@readable       = $obj->readable;

This method returns a list of all entries that are currently readable by the effective user. In the case of a symlink it returns the symlink only if the target of the symlink is readable, just as a normal stat or -r function would.

writable

    @writable       = $obj->writable;

This method returns a list of all entries that are currently writable by the effective user. In the case of a symlink it returns the symlink only if the target of the symlink is writable, just as a normal stat or -w function would.

executable

    @executable     = $obj->executable;

This method returns a list of all entries that are currently executable by the effective user. In the case of a symlink it returns the symlink only if the target of the symlink is executable, just as a normal stat or -x function would.

owned

    @owned          = $obj->owned;

This method returns a list of all entries that are currently owned by the effective user. In the case of a symlink it returns the symlink only if the target of the symlink is owned, just as a normal stat or -o function would.

directories

    @directories    = $obj->directories;

This method returns a list of all the directories. In the case of a symlink it returns the symlink if the target of the symlink is a directory, just as a normal stat or -d function would.

files

    @files          = $obj->files;

This method returns a list of all the files. In the case of a symlink it returns the symlink if the target of the symlink is a file, just as a normal stat or -f function would.

symlinks

    @symlinks       = $obj->symlinks;

This method returns a list of all the symlinks.

pipes

    @pipes          = $obj->pipes;

This method returns a list of all the pipes. In the case of a symlink it returns the symlink if the target of the symlink is a pipe, just as a normal stat or -p function would.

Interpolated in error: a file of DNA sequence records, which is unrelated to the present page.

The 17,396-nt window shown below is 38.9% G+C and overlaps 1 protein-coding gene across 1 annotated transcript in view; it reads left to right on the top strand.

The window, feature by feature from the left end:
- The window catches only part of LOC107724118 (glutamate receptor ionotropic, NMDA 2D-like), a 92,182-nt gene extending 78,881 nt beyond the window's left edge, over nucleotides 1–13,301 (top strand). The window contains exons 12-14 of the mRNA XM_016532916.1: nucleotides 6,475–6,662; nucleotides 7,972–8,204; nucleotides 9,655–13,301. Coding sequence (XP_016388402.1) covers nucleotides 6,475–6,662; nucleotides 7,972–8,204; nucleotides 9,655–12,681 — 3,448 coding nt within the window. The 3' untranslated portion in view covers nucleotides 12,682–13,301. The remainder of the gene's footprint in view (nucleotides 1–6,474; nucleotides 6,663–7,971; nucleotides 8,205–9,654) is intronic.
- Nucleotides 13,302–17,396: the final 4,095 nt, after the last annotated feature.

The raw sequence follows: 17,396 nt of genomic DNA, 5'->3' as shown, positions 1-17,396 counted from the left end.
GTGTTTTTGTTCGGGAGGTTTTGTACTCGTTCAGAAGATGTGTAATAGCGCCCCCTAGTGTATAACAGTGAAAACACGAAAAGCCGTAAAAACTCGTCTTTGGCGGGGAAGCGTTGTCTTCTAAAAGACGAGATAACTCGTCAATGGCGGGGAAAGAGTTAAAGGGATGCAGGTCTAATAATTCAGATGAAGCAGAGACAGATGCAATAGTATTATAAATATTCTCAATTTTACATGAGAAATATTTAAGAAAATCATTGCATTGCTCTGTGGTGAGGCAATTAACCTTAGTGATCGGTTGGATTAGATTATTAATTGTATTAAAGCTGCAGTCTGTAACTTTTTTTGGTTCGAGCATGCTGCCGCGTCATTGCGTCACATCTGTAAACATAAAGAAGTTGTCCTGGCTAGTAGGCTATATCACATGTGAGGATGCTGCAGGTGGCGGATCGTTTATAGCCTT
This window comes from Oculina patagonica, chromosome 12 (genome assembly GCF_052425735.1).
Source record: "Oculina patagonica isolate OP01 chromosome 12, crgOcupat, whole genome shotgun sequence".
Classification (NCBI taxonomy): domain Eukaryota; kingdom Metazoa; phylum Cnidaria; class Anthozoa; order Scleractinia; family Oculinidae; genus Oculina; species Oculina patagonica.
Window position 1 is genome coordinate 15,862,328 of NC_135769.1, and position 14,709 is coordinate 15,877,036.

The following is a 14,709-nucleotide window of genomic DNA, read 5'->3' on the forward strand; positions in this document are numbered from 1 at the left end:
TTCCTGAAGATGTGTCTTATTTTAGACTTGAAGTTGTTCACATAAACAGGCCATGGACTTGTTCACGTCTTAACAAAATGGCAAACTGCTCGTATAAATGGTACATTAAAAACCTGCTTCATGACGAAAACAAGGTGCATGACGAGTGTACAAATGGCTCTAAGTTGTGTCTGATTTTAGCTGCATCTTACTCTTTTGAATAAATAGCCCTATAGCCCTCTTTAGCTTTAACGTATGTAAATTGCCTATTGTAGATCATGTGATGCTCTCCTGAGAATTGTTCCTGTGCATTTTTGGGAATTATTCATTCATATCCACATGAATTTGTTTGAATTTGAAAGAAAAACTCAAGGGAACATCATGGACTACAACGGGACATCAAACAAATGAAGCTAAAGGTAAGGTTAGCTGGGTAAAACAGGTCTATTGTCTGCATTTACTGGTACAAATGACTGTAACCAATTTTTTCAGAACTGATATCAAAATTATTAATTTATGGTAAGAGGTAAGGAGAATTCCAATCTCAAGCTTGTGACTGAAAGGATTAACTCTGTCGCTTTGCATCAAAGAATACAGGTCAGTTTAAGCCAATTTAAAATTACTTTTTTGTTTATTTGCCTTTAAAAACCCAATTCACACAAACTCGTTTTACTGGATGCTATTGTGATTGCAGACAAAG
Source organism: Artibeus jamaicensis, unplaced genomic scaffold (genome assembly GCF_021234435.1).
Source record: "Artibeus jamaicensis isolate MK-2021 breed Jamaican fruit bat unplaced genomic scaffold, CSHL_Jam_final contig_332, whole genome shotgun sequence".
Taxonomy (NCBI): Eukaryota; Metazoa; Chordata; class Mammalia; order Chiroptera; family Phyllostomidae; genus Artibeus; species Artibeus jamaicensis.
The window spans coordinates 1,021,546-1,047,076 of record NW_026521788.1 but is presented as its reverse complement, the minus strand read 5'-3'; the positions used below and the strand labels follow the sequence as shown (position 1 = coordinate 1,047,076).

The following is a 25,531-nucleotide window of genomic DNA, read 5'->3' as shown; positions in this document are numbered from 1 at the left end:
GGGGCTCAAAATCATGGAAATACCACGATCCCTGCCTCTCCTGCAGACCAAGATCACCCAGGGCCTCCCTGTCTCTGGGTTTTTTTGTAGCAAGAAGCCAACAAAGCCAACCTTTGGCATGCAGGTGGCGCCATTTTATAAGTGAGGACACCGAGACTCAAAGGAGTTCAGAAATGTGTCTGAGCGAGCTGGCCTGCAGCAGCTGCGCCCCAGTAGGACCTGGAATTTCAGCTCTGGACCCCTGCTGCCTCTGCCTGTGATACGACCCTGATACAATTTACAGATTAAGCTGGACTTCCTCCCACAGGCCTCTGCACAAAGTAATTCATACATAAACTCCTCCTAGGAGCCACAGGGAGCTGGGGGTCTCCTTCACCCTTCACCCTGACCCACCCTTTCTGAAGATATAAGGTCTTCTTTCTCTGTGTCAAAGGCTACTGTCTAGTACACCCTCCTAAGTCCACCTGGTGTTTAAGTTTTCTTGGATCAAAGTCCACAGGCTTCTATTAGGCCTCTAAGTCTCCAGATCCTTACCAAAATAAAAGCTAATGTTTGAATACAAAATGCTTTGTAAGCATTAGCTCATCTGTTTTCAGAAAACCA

sockets

    @sockets        = $obj->sockets;

This method returns a list of all the sockets. In the case of a symlink it returns the symlink if the target of the symlink is a socket, just as a normal stat or -S function would.

blockDevs

    @blockDevs      = $obj->blockDevs;

This method returns a list of all the block device nodes. In the case of a symlink it returns the symlink if the target of the symlink is a block device node, just as a normal stat or -b function would.

charDevs

    @charDevs       = $obj->charDevs;

This method returns a list of all the character device nodes. In the case of a symlink it returns the symlink if the target of the symlink is a character device node, just as a normal stat or -c function would.

recurse

    $obj->recurse;
    $obj->recurse(1);
    $obj->recurse(1, 1);

This method with recursively load all filesystem entries underneath any directories already listed in the object. It returns true upon completion, or false if any errors occured (such as Permission Denied).

Two optional boolean arguments can be passed to it:

  Option1:        Follow Symlinks
  Option2:        Include "Hidden" directories

Both options are false by default. If Option1 (Follow Symlinks) is true any symlinks pointing to directories will be recursed into as well. Option2 in its default false setting excludes dot files or directories just as normal shell expansion would. Setting it to true causes it to include (and recurse into) hidden files and directories.

DEPENDENCIES ^

o

Carp

o

Errno

o

Fcntl

o

File::Glob

o

Paranoid

o

Paranoid::Debug

BUGS AND LIMITATIONS ^

AUTHOR ^

Arthur Corliss (corliss@digitalmages.com)

LICENSE AND COPYRIGHT ^

This software is licensed under the same terms as Perl, itself. Please see http://dev.perl.org/licenses/ for more information.

(c) 2009, Arthur Corliss (corliss@digitalmages.com)